There are also political dynamics to take into account outside the EU’s aegis but still within Europe: an initiative called ‘17+1’ promotes investment relations between China and 17 countries of central, eastern and southern Europe. Non-EU member state Serbia is among the countries emerging as a hotspot for Chinese investment (the country’s China links were also explored in a recent #DisruptionChat).
Fraser Cameron is a former EU civil servant and now director of the EU-Asia Centre think-tank. “The EU is taking a more robust approach towards China with the emphasis on reciprocity,” he tells #DisruptionBanking. “The proof of China’s seriousness will be shown if there is a good deal on the investment agreement negotiations, which are scheduled to conclude later this year. Meanwhile EU governments will be scrutinising Chinese investments in sensitive sectors including banking and technology.”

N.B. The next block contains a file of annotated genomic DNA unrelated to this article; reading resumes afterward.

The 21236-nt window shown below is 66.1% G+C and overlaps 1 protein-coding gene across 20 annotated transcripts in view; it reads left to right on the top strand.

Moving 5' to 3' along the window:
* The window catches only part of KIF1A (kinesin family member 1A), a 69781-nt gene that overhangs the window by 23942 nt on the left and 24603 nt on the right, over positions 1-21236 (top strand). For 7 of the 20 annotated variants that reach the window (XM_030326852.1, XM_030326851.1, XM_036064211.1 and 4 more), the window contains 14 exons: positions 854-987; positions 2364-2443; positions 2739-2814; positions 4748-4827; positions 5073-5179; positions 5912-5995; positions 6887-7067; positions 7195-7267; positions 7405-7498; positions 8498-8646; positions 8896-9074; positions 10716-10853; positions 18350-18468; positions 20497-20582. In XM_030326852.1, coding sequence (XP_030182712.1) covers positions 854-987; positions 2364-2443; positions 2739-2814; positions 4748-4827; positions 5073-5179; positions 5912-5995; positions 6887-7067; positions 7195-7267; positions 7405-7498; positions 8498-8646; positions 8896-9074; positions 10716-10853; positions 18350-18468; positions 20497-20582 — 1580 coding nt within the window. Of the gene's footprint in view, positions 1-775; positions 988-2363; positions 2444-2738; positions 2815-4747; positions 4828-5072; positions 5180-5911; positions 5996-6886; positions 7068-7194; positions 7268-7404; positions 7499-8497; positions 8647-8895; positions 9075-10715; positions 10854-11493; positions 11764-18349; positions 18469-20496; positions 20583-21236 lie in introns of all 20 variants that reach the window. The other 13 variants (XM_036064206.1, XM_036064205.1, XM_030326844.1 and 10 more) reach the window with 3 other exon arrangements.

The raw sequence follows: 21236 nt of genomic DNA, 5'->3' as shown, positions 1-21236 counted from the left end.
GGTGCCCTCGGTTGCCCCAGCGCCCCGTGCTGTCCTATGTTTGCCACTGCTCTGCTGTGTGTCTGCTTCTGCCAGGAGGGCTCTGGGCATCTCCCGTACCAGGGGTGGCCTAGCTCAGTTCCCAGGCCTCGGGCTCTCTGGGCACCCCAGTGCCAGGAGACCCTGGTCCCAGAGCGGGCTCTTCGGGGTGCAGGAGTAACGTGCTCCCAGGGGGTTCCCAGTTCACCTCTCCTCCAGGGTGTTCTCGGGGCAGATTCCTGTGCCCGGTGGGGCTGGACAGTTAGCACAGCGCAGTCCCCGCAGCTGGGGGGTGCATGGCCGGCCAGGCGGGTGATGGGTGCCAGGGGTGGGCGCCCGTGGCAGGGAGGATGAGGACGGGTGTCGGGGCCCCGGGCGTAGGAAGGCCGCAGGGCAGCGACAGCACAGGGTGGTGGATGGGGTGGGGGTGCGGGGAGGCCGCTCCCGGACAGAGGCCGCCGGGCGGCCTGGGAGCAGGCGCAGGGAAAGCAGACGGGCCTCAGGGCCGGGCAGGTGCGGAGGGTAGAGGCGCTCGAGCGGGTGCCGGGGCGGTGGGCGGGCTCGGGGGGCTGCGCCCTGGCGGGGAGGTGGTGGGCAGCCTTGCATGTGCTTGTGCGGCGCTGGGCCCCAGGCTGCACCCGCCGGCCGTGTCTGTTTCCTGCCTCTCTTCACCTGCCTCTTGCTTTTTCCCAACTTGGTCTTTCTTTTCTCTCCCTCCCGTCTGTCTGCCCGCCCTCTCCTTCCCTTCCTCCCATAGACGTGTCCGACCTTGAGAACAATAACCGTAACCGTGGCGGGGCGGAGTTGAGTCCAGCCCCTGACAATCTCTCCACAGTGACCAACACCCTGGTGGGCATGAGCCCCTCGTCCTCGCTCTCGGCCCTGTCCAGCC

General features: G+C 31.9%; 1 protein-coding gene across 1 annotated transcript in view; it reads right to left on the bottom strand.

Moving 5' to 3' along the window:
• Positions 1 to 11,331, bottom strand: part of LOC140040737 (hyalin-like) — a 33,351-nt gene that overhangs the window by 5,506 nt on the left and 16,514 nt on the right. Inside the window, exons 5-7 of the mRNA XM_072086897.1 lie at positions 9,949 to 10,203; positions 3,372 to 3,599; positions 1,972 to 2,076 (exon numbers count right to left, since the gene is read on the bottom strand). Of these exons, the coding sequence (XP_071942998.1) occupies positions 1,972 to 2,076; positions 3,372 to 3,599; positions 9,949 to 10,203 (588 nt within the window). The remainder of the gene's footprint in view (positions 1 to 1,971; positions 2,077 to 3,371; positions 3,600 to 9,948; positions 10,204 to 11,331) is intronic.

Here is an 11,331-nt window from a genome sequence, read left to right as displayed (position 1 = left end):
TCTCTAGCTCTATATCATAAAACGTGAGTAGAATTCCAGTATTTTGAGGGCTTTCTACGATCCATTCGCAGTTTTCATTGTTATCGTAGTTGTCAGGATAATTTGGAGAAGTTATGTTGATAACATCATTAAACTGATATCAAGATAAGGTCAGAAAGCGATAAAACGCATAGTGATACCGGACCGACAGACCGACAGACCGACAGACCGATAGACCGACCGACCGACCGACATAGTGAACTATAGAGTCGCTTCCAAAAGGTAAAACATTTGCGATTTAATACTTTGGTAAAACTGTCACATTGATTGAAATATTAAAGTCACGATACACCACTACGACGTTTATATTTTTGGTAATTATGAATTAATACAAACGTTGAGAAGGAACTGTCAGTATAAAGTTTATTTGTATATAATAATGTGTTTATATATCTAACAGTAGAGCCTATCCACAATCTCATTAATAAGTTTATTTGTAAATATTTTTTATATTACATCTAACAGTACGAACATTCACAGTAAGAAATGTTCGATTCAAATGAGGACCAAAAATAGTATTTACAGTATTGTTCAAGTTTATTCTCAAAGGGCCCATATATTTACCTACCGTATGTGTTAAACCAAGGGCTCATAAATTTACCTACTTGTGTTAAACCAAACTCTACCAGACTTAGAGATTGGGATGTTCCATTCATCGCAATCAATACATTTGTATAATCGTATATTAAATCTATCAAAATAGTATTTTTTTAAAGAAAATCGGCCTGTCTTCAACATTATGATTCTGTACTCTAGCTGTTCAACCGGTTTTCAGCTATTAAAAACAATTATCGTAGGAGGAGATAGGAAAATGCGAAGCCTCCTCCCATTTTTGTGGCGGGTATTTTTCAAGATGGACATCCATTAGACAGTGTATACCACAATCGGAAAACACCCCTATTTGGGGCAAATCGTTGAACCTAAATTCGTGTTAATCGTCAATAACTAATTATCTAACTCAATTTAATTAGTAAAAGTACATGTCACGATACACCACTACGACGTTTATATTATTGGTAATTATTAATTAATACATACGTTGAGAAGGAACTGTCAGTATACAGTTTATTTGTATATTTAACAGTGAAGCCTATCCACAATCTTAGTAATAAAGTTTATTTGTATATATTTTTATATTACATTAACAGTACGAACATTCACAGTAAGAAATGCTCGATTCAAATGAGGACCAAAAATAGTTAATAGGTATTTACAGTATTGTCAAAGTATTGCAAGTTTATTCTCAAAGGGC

So where do Europe and China’s banks fit amid this geo-political jigsaw?
Chinese institutions continue to dominate the world’s banking power tables, according to Global Bank Ranking data published by S&P Global Market Intelligence a couple of months ago. China’s ‘Big Four’ — Industrial & Commercial Bank of China (ICBC), China Construction Bank, Agricultural Bank of China and Bank of China — are the world’s four largest banks.
But in contrast to their domestic (and indeed global) dominance – and in contrast to the scrutiny devoted to, say, technology giant Huawei’s global exploits – Chinese banks’ presence in Europe is relatively low profile. “In terms of Chinese banks’ visibility in Europe, it is mainly the Bank of China and the ICBC and their focus tends to be on companies involved in EU-China trade,” observes Cameron.